ROME, February 8, 2011 (LifeSiteNews.com) – Did anyone else notice something odd about that article in the Telegraph? The one about the goings on in Cornwall, at a guesthouse owned by the beleaguered Peter and Hazelmary Bull, the Christian couple who were recently fined £3,600 for refusing to allow two homosexual men to share a bed in their establishment.
Was it me, or did the interviewer, Judith Woods, spend half her column space, over 1,500 words, insulting and ridiculing her subject? And between the sneering and nudge-nudge-wink-winking, was there just the faintest hint of a threat behind it all?
Am I getting (more) cynical? Is it me, or was this article produced for the sole purpose of making believing Christians look like crazies? “Nutters” according to the immortal word of Tony Blair?
You tell me:
Miss Woods shares her impressions: “t’s hard to escape the uncomfortable feeling that this elderly couple – narrow-minded, eccentric, singularly lacking in business nous in their batty rejection of modern mores, gay and straight – have been miscast as both persecuted and persecutors and will come off badly whatever happens.”
Hazelmary Bull, apparently, is “bloodyminded.” Um… well, OK. Maybe an apt description for someone who is willing to forge ahead in the face of, apparently literally, howling shrieking mobs, and with a sick husband in hospital.
It is intimated that the Bulls simply should have known better. One does not challenge the New Order of Things: “Despite being fully aware of new anti-discriminatory legislation, they have continued to enforce their bizarre Fifties house rules, because the Lord is on their side even if, as now transpires, the law isn’t.”
At this point, I had to stop and go back and check whether this was classified under “Comment,” or maybe “Culture” or “Lifestyle” where one might be more disposed to grant some editorial latitude. No, it’s firmly labeled “News.”
I didn’t really learn much more about the situation of the Bulls, but I certainly came away knowing a great deal about Judith Woods.
She feels very up-to-date and with-it and thinks that old-fashioned slow-pokes should stay out of the hotel business: “I must confess to being generally suspicious of devout people who enter in the service industries, as it so often signals humourlessness and intransigence. And while times change, they do not.”
Though she is a “churchgoer” she has an odd phobia about Christian symbolism: “[T]he early Christian fish symbol is the giveaway online and just inside the hallway the words Lord Jesus Christ are spelt out in a mosaic at the reception desk. It would make me run a mile, and I’m a churchgoer.” I hate to think how she would react to Rome, with crucifixes in very police station and post office and a picture of the Virgin Mary, quite literally, on every street corner.
And she certainly seems to like the progress made in the world of sexual behaviour since the dreaded 1950s, as we’ve seen.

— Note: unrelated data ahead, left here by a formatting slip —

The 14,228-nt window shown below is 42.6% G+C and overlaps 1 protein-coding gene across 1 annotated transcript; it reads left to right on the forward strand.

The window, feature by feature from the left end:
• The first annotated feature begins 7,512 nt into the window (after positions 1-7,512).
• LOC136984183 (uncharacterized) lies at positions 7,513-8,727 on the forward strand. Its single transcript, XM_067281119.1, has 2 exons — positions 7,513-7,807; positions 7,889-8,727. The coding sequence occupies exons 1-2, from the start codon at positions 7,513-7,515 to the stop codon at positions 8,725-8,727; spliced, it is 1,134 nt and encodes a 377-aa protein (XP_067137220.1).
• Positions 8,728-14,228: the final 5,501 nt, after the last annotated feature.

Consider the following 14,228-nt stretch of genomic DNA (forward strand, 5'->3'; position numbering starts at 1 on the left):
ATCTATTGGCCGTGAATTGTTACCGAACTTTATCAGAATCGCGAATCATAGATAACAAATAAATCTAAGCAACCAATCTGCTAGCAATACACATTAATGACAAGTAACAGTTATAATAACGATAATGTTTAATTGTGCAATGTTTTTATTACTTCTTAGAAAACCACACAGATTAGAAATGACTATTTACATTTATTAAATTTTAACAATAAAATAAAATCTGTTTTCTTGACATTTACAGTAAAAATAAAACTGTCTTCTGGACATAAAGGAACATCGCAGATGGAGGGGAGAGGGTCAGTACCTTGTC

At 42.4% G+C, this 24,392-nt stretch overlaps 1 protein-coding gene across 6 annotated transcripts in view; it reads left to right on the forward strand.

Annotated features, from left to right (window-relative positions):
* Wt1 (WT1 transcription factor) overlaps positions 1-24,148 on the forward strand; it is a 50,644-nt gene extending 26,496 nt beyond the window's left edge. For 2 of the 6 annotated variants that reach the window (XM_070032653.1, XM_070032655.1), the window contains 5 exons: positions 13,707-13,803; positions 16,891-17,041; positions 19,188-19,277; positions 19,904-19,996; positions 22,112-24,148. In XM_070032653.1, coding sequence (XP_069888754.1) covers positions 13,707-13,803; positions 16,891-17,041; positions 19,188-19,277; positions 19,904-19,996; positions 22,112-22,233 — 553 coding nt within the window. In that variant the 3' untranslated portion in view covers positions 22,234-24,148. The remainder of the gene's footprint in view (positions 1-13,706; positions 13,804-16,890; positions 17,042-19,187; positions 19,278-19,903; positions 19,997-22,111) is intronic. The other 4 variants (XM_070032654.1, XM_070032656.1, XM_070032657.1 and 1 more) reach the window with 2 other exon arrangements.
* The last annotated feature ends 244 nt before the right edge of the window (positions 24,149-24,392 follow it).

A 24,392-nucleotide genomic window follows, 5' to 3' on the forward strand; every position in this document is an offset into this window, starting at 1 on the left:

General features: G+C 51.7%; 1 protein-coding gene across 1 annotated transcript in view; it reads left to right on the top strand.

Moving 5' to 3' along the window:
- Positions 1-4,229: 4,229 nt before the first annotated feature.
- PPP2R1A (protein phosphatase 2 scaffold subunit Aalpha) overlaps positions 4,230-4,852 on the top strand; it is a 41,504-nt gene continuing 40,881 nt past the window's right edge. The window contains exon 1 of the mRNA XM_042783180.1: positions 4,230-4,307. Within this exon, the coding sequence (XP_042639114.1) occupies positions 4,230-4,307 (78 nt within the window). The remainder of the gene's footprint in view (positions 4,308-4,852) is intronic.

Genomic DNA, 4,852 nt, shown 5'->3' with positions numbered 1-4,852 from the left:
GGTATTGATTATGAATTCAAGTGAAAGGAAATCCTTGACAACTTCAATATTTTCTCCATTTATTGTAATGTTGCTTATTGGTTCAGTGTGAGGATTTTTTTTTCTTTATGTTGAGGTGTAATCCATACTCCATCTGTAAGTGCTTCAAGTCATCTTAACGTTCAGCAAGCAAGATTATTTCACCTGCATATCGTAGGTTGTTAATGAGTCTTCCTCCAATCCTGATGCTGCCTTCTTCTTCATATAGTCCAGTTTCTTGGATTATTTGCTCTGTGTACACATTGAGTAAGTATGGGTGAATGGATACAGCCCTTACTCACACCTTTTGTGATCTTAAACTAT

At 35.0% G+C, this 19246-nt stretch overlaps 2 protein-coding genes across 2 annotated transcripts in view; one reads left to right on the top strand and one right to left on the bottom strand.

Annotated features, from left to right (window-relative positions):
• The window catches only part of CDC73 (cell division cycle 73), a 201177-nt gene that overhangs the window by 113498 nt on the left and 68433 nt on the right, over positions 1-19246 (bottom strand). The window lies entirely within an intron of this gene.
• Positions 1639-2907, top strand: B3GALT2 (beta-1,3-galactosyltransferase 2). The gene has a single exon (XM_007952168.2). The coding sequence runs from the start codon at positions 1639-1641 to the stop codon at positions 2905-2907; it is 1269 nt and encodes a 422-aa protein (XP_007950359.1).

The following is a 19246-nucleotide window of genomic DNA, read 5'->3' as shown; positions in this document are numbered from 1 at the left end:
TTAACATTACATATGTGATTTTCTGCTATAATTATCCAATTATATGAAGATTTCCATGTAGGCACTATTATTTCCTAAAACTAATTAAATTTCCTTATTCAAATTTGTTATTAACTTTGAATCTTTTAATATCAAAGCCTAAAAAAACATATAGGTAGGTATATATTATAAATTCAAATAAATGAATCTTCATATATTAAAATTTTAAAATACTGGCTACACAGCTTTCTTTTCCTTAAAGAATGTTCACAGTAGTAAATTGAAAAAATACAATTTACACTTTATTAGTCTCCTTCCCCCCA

Mrs. Bull expresses her objection that the Tourist Board had recently asked them to hide the bibles displayed in the rooms of the guesthouse. Miss Woods, as though turning and winking to the camera, gives us, “Ah yes, the Bibles. Some touchy types get a little affronted when they stroll into the family room and see Jeremiah 9:4: ‘Beware of your friends, do not trust your brothers…’ Still, it makes a nice change from JK Rowling.”
Sorry Miss Woods, not quite following. Since you seem to be writing this piece as though we are all having a bit of a laugh together at this woman’s expense, I’m just trying to follow the joke. Did you say this directly to Mrs. Bull? Or is this just a little aside for the benefit of your appreciative audience?
She notes a framed quote from W.B. Yeats: “Often, often, often / Goes the Christ / In the Stranger’s Guise,” and snarls, “The irony of the sentiment is evidently lost on the Bulls.”
Please, Miss Woods, stop holding back. Tell us what you really think.
Now, I realize that the Telegraph, Britain’s ostensibly “conservative” newspaper, is as much a part of the mainstream media as the Guardian and the Independent, two papers where one would expect an interviewer to go into an interview with devout Christians with knives out. But the Telegraph is supposed … or was supposed to present something for the more right-ward leaning of Britain’s solidly leftist political monoculture. Isn’t it?
At the end of all this, one might be forgiven for wondering if this string of insults was the fault of the writer, who clearly has rarely encountered actual Christian believers in her trendy, up-with-the-times, church-going lifestyle. Was it the editors letting it pass out of negligence?
Or perhaps the author and the editors are sending out a little message: the Daily Telegraph is on the side of Christians, of course, they just have to be the right kind of Christian.
In effect, the message from the Telegraph article, ostensibly about the hate campaign launched by homosexuals against Mr. and Mrs. Bull, is a warning to other Christians who really believe their beliefs. Step out of line, attempt in any way to actually live according to those beliefs, and you will deserve everything you get.